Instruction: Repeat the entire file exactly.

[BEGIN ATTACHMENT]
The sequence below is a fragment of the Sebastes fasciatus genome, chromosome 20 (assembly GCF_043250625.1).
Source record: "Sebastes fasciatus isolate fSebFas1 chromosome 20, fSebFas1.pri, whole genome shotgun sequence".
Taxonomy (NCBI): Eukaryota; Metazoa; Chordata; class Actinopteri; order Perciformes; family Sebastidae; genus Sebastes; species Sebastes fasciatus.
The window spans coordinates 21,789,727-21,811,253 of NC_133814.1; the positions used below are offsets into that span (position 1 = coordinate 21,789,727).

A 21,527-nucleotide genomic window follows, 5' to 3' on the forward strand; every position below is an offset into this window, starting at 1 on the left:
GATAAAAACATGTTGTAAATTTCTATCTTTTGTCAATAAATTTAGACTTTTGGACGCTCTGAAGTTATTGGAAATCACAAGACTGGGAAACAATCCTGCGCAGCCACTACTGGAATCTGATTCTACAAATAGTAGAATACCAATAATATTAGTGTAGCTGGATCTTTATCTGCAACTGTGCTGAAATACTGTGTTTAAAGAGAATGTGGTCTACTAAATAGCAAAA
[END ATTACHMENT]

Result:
The sequence below is a fragment of the Sebastes fasciatus genome, chromosome 20 (assembly GCF_043250625.1).
Source record: "Sebastes fasciatus isolate fSebFas1 chromosome 20, fSebFas1.pri, whole genome shotgun sequence".
Taxonomy (NCBI): Eukaryota; Metazoa; Chordata; class Actinopteri; order Perciformes; family Sebastidae; genus Sebastes; species Sebastes fasciatus.
The window spans coordinates 21,789,727-21,811,253 of NC_133814.1; the positions used below are offsets into that span (position 1 = coordinate 21,789,727).

A 21,527-nucleotide genomic window follows, 5' to 3' on the forward strand; every position below is an offset into this window, starting at 1 on the left:
GATAAAAACATGTTGTAAATTTCTATCTTTTGTCAATAAATTTAGACTTTTGGACGCTCTGAAGTTATTGGAAATCACAAGACTGGGAAACAATCCTGCGCAGCCACTACTGGAATCTGATTCTACAAATAGTAGAATACCAATAATATTAGTGTAGCTGGATCTTTATCTGCAACTGTGCTGAAATACTGTGTTTAAAGAGAATGTGGTCTACTAAATAGCAAAA